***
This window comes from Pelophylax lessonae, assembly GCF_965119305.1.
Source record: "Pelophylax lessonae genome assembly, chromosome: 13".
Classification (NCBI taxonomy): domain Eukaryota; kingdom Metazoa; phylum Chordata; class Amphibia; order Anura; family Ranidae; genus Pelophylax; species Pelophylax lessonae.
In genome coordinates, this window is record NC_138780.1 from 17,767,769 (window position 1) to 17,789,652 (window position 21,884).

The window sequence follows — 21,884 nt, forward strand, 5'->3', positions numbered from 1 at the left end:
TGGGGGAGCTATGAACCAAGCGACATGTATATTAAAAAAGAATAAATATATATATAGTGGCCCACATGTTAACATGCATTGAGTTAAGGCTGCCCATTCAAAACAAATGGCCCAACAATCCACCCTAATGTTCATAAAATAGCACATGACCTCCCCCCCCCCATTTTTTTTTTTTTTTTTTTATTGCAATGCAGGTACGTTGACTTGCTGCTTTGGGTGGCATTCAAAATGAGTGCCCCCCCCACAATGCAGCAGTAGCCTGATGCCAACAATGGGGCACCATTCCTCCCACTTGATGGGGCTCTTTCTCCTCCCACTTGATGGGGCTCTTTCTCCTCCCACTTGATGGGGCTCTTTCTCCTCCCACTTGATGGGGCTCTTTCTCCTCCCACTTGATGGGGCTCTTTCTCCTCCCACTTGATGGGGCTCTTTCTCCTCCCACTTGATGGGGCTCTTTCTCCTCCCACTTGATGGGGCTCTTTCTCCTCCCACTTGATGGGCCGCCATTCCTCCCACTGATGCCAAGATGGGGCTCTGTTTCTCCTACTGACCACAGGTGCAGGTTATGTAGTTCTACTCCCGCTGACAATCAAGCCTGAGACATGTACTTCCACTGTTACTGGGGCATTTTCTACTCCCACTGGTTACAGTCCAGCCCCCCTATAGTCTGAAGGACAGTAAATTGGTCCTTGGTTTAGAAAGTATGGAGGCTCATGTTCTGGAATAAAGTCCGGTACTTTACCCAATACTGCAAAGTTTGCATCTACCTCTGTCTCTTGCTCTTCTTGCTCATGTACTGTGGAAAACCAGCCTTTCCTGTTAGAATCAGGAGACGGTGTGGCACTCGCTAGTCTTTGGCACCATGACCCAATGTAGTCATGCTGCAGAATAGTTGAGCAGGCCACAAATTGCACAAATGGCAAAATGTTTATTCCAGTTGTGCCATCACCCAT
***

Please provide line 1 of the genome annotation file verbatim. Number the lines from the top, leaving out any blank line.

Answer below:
This window comes from Pelophylax lessonae, assembly GCF_965119305.1.